My posting of the Douglas/Sykes article, wherein I remarked on the three year negotiation period for the P3 at the Rialto water and wastewater system, sparked the following email exchange.
“You raise a good point re the 3-year negotiation period on the Rialto deal. The promise of P3s is that projects can get built quicker, cheaper and better. Once P3s become more common, the negotiation period should shorten. And if the folks at Rialto had gone a traditional, public-funding route – assuming it had the financial capacity to raise funds for the project – it may have been quicker from the time it was initially conceived until completion, but it would have cost the city more – a properly structured P3 deal should result in overall reduction in lifecycle costs by 15 to 30%. Clearly, there needs to be further development of P3s in CA and elsewhere in the US – the industry refers to this as “Americanizing” P3s – but P3s are needed here to address our aging infrastructure and the new infrastructure needed by the public.”
“Have you run across some studies on the savings over life-cycle costs that seem solid. They did a pretty well documented report on the Long Beach Courthouse, but reading through that report the "science" of it is pretty thin. When public entities outsource things like water and wastewater systems, some of the "savings," I assume, will be attributable to lower labor costs--non-union, no pensions--which raises larger issues. Same thing for privatizing jails, as the Reason Foundation suggests; and there you have the additional issues of do we want private corporations having control over such things as parole and health care in prisons?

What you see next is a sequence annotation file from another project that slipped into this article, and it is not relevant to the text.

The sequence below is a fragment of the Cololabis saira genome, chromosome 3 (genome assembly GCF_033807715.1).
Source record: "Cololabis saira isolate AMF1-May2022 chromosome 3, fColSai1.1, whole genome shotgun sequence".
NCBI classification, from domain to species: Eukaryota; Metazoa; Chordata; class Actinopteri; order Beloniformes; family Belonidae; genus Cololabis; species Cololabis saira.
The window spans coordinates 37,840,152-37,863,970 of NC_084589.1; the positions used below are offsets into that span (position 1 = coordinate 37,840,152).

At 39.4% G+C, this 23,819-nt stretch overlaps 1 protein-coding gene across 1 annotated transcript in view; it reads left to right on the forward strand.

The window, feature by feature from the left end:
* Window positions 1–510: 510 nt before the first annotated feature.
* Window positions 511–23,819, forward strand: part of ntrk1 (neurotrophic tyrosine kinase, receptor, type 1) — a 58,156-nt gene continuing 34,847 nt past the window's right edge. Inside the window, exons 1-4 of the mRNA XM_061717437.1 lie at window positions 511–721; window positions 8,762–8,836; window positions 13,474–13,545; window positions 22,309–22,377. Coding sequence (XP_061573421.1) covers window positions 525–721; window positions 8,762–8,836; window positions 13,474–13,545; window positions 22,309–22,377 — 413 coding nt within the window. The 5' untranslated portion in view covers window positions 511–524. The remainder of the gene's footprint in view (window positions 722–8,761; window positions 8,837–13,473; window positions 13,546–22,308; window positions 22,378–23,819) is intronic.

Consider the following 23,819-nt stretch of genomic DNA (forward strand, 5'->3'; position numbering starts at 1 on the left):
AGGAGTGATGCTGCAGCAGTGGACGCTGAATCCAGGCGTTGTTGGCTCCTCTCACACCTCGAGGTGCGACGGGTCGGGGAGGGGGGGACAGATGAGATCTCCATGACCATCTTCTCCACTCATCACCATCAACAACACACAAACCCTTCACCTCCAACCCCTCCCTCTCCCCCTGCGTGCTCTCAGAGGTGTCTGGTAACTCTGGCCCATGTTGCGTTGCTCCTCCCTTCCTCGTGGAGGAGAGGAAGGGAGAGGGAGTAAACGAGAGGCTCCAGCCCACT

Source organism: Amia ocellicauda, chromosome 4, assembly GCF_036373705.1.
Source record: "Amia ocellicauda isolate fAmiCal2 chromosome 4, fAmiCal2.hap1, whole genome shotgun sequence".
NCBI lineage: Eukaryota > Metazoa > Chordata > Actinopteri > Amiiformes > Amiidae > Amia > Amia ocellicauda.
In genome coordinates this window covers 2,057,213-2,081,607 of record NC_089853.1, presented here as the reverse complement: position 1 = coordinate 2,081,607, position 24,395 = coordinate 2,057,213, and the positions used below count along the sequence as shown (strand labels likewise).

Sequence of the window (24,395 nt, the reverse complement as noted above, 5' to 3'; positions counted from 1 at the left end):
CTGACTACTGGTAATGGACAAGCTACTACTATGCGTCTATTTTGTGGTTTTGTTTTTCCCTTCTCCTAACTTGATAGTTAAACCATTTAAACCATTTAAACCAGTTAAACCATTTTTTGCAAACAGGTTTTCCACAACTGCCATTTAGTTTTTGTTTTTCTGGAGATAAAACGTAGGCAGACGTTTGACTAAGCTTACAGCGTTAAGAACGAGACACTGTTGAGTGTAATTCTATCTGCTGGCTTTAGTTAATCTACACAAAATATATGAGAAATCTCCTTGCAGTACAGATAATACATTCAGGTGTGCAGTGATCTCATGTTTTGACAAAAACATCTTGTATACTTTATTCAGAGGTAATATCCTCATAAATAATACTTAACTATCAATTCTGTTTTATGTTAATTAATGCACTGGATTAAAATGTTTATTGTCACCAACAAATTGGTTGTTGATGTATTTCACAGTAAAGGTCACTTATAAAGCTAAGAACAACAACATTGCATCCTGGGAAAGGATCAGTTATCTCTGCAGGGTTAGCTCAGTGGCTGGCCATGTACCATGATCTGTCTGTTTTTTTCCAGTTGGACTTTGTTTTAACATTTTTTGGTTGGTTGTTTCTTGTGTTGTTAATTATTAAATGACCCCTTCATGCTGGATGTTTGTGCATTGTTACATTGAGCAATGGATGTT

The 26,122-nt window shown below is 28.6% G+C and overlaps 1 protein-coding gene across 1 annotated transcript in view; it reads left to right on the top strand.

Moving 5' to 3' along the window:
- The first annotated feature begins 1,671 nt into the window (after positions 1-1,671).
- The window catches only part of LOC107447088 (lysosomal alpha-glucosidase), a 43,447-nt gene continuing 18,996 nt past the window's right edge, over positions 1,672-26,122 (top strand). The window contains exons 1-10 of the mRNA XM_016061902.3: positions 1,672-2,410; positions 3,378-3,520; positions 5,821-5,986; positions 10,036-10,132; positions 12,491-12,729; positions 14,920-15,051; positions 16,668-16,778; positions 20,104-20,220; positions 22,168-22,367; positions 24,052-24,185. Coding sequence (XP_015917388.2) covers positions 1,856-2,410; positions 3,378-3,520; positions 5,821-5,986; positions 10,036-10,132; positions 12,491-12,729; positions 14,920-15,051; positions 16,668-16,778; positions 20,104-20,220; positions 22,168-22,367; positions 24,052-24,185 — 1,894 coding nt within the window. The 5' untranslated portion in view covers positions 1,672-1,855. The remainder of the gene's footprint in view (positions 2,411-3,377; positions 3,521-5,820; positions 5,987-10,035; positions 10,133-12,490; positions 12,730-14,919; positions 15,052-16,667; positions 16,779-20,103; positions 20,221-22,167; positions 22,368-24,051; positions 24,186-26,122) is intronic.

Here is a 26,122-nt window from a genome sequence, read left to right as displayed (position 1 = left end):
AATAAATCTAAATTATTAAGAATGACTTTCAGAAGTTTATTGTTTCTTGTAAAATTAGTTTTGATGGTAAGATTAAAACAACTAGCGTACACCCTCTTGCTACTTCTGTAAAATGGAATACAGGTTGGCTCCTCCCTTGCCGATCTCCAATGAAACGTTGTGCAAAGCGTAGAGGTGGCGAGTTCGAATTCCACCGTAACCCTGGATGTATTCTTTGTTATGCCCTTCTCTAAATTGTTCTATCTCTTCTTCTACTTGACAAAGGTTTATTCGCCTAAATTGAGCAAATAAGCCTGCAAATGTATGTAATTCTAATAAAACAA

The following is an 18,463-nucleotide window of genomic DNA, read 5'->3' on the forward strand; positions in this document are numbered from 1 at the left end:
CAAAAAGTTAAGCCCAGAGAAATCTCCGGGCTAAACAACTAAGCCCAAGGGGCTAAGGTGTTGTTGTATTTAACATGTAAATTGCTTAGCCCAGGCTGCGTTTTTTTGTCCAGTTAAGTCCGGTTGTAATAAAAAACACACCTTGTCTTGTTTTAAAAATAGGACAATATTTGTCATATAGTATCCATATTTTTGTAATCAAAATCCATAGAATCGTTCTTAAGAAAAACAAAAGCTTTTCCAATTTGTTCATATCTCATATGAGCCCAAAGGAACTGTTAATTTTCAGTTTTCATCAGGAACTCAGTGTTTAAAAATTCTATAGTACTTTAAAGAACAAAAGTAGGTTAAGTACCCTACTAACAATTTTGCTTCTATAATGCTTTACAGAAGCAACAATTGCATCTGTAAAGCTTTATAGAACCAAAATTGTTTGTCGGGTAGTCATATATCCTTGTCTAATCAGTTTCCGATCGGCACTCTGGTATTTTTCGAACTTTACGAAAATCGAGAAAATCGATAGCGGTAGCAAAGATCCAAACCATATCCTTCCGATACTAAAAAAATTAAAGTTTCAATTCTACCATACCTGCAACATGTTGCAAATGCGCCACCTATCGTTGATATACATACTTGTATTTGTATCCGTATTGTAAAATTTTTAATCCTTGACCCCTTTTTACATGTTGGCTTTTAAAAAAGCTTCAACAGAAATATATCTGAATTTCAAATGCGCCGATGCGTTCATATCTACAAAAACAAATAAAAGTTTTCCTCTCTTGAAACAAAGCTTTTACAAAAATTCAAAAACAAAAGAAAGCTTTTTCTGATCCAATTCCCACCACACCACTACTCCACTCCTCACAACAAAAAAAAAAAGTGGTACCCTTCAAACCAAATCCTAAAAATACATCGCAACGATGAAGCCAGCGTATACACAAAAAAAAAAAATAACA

I think it's important to get the metrics on this right, because if there truly is a 30% life cycle savings, public construction should make a wholesale shift towards PPP right now. No? But before we make such a wholesale change, we should be paying attention to the metrics and make sure they are right. I think a lot of the "savings" talk comes not from professors at Universities, but from companies who want to do these projects and their consultants.
We are concerned about contractors hiding pools of profit in hard bid or GMP projects. I think we can't begin to imagine the hidden pools of profit that can sneak into a 30 year P3 concession, and the ultimate cost differential for taxpayers.”
Today, at the annual meeting of the Western Region of the DBIA, I listened to Sandra Beck, an architect with the building program department at the University of California. They have significant experience with Design-Build at this point. One of the points she addressed was “the myth” that design-build is per se faster, better, and less expensive. She said “You get what you pay for” and that she views savings that can be achieved as a nuance.
The situation may be different for 30 year concessions. If awarding concessions for the design, construction, operation, and maintenance truly can achieve the large savings that some promise, we should confirm this ASAP and get on with making the change. However, my guess is that “Americanizing” of P3 will develop slowly.
Who will gather and keep the metrics?